On Love and Orwell

Orwell in Why I Write takes on a heavy assessment on the cultural identities of the English. A nation that operates under a theme of togetherness and feelings of belonging to another. There is unity, there is closeness. There is a lot of sympathy – see how the NHS gives out free services to the ills. There is love. These characters are the fundamentals of a civilised nation.

What makes one so? Through discontent, through the ‘left-wing intellegentsia’ that the people adopt. They are so against the so-called system that everyone is used to be responsible of their own victories. The English make their own food, their own type of art, of music; their own set of liberty. They spend a lot of time in finding their own fondness towards things – precisely why community clubs and societies are more profound in England than anywhere else in Europe. They make time for hobbies: stamp-collecting, gardening, crossword-solving. They construct their own identities. They are private in their communality. The English are essentially their own person, interlacing themselves with the differences of others.

What makes one so? Through struggles, through the many wars they’ve been, from the Civil War to the Industrial Revolution. The internal class wars and the defeat of France in their Battle of Waterloo. They have been forced to maintain and retain their own independence, defending their own ground, claiming a progress worthy of a national pride. They go through wars for peace.

This is love.

‘The beer is bitterer, the coins are heavier, the grass is greener, the advertisements are more blatant. The crowds in the big towns, with their mild knobby faces, their bad teeth and gentle manners, are different from a European crowd. The the vastness of England swallows you up, and you lose for a while your feeling that the whole nation has a single identifiable character. Are there really such things as nations? Are we not forty-six million individuals, all different? And the diversity of it, the chaos!’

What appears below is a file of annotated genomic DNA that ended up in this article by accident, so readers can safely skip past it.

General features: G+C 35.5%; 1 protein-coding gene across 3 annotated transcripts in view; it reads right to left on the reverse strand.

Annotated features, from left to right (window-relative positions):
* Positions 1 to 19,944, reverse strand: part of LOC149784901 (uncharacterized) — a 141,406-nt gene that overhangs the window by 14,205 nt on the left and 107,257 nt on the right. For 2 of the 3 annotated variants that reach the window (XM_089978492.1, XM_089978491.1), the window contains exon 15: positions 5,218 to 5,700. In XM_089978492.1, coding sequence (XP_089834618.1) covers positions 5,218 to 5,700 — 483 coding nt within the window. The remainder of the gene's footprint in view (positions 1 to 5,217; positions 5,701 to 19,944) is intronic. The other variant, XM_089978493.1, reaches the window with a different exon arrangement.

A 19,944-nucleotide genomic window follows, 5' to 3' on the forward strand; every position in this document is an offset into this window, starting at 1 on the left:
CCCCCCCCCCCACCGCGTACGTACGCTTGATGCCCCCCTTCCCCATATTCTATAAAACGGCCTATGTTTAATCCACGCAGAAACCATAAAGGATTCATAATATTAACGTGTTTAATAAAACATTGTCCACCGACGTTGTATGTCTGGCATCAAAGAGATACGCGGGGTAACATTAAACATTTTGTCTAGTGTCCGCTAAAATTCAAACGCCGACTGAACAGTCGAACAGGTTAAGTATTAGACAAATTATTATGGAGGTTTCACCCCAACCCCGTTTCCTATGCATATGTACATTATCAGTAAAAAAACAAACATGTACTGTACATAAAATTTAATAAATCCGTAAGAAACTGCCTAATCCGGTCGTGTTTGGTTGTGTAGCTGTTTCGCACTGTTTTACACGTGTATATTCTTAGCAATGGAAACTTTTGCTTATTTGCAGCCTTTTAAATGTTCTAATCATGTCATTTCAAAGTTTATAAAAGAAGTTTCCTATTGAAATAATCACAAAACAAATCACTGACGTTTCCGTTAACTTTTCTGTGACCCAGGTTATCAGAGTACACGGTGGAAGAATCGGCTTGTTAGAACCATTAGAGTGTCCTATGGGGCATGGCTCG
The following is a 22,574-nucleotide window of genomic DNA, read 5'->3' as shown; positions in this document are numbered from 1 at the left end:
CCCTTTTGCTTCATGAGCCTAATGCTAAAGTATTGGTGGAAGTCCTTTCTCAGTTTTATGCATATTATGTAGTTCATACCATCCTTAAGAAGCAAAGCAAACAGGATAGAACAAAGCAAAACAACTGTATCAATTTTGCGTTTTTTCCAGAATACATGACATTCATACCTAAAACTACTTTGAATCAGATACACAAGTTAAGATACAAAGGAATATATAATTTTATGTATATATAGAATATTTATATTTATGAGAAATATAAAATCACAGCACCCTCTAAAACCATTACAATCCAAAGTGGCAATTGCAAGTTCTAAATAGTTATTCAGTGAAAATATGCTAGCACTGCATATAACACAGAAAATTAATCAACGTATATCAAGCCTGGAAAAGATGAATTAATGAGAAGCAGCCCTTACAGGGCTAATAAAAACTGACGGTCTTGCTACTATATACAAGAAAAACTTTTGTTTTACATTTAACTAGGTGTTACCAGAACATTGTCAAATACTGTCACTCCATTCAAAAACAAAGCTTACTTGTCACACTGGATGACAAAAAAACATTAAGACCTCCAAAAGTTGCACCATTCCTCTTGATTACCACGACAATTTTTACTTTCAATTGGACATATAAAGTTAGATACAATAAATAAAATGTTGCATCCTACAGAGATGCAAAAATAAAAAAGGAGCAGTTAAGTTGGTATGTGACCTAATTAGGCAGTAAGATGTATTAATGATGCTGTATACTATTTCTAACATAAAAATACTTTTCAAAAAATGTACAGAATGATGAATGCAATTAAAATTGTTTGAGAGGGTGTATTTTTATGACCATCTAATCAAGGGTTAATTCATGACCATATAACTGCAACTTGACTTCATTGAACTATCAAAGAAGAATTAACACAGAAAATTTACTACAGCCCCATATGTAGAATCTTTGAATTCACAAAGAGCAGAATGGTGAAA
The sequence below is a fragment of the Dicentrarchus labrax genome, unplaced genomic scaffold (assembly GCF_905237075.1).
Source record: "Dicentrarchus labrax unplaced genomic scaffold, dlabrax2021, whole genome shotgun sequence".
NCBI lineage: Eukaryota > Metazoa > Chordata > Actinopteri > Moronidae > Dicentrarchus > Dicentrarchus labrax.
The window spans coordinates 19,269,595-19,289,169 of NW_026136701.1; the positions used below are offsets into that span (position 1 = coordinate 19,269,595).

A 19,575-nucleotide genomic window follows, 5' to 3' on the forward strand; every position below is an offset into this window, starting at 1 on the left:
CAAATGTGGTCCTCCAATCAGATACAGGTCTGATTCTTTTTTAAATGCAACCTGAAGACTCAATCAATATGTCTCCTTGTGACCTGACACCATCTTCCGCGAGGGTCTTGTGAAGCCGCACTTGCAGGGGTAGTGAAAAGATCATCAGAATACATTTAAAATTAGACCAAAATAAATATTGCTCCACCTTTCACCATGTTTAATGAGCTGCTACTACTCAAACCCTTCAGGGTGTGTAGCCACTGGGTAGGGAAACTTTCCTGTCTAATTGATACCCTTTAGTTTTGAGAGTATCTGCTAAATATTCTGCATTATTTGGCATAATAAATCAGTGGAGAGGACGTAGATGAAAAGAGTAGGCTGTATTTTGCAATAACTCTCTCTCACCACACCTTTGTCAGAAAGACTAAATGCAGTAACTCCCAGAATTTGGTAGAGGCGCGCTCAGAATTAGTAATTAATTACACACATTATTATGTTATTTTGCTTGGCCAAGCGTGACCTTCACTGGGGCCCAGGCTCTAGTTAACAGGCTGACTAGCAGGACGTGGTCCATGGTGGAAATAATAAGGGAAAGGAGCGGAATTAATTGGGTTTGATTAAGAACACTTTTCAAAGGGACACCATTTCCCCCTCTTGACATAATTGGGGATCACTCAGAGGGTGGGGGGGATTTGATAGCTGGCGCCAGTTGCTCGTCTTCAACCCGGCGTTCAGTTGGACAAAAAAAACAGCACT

ORIGIN mid 19th century:
from French altruisme, from Italian altrui ‘somebody else,’ from Latin alteri huic ‘to this other’.

I wanted to save myself, so I thought I’d save a lady. This biased altruism bears semblance to what I asked my prof one lecture. Is what Assange is doing an act of biased altruism? He is trying to do good in spite of all the restrictions, and now that he surfaced the truth to the world out, he is accused of violating the laws and what is proper. If so, how can altruism be so biased? How can measures be so poles apart, standards so deviated? How is it so hard to make a point on filthy truth, on rigged practice, on detrimental fall-out, on possible wrecked fortune?

But clearly I wasn’t to engage in that kind of discussion with this lady. One night in the lake she almost drowned herself, reaching her, I said you’re gorgeous, you’re gorgeous, she looked right up into my terrified eyes, she gave in. Her following steps were my granted intention, my ease. But for some bodyheat offered, some coldness rejects. Wheels off, sirens on, stretcher up, bedridden.